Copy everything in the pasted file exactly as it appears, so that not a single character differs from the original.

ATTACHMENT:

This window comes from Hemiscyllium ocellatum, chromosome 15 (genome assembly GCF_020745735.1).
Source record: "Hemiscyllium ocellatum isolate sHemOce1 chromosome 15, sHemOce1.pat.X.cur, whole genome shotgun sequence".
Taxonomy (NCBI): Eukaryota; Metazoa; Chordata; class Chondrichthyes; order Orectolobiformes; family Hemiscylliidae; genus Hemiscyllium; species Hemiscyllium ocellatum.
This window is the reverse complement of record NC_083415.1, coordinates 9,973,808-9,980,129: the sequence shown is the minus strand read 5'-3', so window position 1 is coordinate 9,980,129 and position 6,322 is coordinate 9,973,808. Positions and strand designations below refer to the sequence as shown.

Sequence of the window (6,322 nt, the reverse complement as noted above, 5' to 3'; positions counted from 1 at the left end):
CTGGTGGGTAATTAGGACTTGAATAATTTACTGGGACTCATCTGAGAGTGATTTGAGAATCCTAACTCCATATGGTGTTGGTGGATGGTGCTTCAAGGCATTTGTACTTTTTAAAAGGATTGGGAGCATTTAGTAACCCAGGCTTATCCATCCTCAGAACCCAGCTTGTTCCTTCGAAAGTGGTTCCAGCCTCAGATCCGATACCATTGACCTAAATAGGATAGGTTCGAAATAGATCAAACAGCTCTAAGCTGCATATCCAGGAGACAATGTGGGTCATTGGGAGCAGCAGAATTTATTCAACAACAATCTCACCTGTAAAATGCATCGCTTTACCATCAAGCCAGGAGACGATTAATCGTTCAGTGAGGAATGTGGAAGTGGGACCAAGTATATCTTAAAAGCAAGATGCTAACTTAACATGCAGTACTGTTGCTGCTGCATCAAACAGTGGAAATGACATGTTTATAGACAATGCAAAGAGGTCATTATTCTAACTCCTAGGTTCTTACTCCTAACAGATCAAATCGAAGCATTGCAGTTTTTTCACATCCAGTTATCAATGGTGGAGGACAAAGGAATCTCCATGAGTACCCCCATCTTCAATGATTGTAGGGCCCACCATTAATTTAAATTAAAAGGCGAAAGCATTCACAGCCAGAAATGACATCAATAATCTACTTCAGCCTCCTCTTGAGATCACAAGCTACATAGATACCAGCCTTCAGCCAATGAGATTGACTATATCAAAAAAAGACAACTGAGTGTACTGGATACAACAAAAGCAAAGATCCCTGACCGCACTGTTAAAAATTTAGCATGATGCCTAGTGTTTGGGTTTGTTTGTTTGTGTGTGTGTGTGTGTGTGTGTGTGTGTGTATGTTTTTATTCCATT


This window comes from Hemiscyllium ocellatum, chromosome 15 (genome assembly GCF_020745735.1).
Source record: "Hemiscyllium ocellatum isolate sHemOce1 chromosome 15, sHemOce1.pat.X.cur, whole genome shotgun sequence".
Taxonomy (NCBI): Eukaryota; Metazoa; Chordata; class Chondrichthyes; order Orectolobiformes; family Hemiscylliidae; genus Hemiscyllium; species Hemiscyllium ocellatum.
This window is the reverse complement of record NC_083415.1, coordinates 9,973,808-9,980,129: the sequence shown is the minus strand read 5'-3', so window position 1 is coordinate 9,980,129 and position 6,322 is coordinate 9,973,808. Positions and strand designations below refer to the sequence as shown.

Sequence of the window (6,322 nt, the reverse complement as noted above, 5' to 3'; positions counted from 1 at the left end):
CTGGTGGGTAATTAGGACTTGAATAATTTACTGGGACTCATCTGAGAGTGATTTGAGAATCCTAACTCCATATGGTGTTGGTGGATGGTGCTTCAAGGCATTTGTACTTTTTAAAAGGATTGGGAGCATTTAGTAACCCAGGCTTATCCATCCTCAGAACCCAGCTTGTTCCTTCGAAAGTGGTTCCAGCCTCAGATCCGATACCATTGACCTAAATAGGATAGGTTCGAAATAGATCAAACAGCTCTAAGCTGCATATCCAGGAGACAATGTGGGTCATTGGGAGCAGCAGAATTTATTCAACAACAATCTCACCTGTAAAATGCATCGCTTTACCATCAAGCCAGGAGACGATTAATCGTTCAGTGAGGAATGTGGAAGTGGGACCAAGTATATCTTAAAAGCAAGATGCTAACTTAACATGCAGTACTGTTGCTGCTGCATCAAACAGTGGAAATGACATGTTTATAGACAATGCAAAGAGGTCATTATTCTAACTCCTAGGTTCTTACTCCTAACAGATCAAATCGAAGCATTGCAGTTTTTTCACATCCAGTTATCAATGGTGGAGGACAAAGGAATCTCCATGAGTACCCCCATCTTCAATGATTGTAGGGCCCACCATTAATTTAAATTAAAAGGCGAAAGCATTCACAGCCAGAAATGACATCAATAATCTACTTCAGCCTCCTCTTGAGATCACAAGCTACATAGATACCAGCCTTCAGCCAATGAGATTGACTATATCAAAAAAAGACAACTGAGTGTACTGGATACAACAAAAGCAAAGATCCCTGACCGCACTGTTAAAAATTTAGCATGATGCCTAGTGTTTGGGTTTGTTTGTTTGTGTGTGTGTGTGTGTGTGTGTGTGTGTGTATGTTTTTATTCCATT